More about Amy Vanderbilt
Amy Vanderbilt Quotes
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Good manners have much to do with the emotions. To make them ring true, one must feel them, not merely exhibit them.
We must learn which ceremonies may be breached occasionally at our convenience and which ones may never be if we are to live pleasantly with our fellow man.
Breakfast is the one meal at which it is permissible to read the paper.
Insisting on playing a game for which, after a fair amount of time, you show no natural aptitude is frustrating to you and annoying to all but the most complacent opponents.
In Hollywood, not to have an analyst is virtually an admission of failure.
Only a great fool or a great genius is likely to flout all social grace with impunity, and neither one, doing so, makes the most comfortable companion.
One face to the world, another at home makes for misery.
The best-dressed women I know pay very little attention to the picayune aspects of fashion, but they have a sound understanding of style.
Ceremony is-really a protection, too, in times of emotional involvement, particularly at death. If we have a social formula to guide us and do not have to extemporize, we feel better able to handle life.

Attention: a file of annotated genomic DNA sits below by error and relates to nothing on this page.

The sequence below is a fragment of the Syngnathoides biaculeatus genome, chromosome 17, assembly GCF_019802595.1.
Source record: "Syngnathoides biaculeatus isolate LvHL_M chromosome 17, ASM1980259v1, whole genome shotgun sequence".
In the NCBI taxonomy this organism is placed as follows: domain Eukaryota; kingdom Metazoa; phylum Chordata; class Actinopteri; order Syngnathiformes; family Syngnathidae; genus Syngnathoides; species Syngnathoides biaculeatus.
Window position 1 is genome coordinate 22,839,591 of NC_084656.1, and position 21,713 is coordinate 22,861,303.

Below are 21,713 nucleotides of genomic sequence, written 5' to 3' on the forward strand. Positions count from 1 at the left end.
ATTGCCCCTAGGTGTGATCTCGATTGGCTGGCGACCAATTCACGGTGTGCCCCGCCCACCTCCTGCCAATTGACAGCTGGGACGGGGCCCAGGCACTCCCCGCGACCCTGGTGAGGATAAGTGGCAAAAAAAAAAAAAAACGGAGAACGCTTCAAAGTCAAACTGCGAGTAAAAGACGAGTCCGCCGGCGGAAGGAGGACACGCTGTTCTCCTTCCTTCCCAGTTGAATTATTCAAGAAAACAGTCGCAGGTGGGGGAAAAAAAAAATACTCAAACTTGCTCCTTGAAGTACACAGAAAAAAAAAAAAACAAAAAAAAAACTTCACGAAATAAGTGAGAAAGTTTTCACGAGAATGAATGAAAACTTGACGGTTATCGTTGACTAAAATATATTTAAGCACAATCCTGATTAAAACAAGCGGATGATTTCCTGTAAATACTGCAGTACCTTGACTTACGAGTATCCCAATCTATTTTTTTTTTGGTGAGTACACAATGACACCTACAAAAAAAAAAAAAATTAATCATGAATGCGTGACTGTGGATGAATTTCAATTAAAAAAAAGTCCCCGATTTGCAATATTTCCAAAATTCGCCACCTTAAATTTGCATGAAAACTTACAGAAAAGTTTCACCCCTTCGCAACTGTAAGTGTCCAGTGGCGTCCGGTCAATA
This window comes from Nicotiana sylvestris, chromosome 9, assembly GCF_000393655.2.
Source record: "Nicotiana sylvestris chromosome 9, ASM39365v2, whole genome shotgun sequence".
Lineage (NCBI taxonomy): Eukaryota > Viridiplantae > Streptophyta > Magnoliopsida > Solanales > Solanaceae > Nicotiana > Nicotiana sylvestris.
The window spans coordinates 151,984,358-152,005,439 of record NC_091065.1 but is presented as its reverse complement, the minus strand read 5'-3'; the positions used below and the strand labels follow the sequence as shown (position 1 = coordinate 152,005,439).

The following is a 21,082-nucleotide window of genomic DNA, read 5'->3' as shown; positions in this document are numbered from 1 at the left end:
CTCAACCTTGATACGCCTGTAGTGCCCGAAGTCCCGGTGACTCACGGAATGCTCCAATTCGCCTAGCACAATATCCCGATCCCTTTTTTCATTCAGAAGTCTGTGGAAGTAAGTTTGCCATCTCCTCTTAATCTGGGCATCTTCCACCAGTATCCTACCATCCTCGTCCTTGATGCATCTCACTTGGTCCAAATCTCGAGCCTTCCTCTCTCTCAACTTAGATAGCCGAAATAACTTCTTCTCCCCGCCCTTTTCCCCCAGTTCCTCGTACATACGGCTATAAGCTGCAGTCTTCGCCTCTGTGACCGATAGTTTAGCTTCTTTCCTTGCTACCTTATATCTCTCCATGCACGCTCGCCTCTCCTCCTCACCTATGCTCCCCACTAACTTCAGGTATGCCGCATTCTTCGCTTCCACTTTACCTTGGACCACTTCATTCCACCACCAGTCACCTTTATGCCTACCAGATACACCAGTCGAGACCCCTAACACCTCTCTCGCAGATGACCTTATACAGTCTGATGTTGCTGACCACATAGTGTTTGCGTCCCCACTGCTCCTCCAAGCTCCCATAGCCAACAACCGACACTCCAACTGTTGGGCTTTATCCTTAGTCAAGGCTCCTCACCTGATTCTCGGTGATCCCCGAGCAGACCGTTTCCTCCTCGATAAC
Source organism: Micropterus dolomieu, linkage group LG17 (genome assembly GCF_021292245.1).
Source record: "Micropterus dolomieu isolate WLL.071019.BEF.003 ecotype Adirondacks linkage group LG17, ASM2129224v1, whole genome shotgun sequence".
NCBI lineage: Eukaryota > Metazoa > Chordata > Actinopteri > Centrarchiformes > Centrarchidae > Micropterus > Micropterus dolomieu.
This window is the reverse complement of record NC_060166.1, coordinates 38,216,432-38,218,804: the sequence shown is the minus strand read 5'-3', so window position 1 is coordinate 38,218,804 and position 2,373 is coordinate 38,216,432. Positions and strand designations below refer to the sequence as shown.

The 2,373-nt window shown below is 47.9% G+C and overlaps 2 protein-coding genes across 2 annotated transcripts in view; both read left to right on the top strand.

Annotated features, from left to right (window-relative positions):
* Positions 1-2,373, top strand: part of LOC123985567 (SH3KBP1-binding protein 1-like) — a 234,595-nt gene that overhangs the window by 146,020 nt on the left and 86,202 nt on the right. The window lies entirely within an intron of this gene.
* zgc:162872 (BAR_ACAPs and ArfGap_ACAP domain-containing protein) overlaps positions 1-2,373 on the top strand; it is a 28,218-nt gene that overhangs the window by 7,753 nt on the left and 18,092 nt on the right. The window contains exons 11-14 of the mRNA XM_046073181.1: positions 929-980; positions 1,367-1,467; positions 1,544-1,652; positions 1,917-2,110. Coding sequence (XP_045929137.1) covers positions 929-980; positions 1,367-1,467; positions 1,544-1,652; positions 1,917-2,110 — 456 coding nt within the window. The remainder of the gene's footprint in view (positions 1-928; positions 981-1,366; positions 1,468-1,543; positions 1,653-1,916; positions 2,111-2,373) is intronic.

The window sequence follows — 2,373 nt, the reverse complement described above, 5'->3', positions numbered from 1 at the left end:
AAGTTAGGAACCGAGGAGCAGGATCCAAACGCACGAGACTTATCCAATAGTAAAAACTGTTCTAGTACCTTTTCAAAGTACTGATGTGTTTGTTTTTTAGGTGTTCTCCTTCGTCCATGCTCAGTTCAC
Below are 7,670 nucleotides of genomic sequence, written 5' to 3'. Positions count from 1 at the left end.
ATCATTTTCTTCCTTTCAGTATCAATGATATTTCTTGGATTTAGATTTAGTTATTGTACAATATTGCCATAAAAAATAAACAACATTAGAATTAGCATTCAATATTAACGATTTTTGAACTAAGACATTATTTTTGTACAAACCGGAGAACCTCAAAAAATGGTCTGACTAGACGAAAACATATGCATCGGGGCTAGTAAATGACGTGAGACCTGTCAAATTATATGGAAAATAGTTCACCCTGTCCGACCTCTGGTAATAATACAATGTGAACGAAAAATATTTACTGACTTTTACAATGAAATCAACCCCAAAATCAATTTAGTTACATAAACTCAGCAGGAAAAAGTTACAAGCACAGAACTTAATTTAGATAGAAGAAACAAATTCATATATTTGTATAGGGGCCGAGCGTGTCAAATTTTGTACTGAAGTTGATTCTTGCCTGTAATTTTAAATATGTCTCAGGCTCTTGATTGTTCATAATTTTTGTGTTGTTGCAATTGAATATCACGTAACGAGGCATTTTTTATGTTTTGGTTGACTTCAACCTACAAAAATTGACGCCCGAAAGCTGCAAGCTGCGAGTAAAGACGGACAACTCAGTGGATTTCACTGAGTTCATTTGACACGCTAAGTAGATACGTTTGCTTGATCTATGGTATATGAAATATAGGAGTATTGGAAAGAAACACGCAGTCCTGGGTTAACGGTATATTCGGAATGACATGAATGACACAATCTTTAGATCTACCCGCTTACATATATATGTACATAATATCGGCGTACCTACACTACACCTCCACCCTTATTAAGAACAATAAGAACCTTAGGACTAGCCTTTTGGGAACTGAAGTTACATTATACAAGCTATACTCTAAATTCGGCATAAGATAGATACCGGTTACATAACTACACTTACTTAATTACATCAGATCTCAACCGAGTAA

Everyone knows that a man can always marry even if he reaches 102, is penniless, and has all his faculties gone. There is always some woman willing to take a chance on him.
Quote of the day
In any moment of decision, the best thing you can do is the right thing, the next best thing is the wrong thing, and the worst thing you can do is nothing.
July 22, 1908
December 27, 1974
Amy Vanderbilt was an American authority on etiquette. In 1952 she published the best-selling book Amy Vanderbilt's Complete Book of Etiquette. The book, later retitled Amy Vanderbilt's Etiquette, has been updated and is still in circulation.
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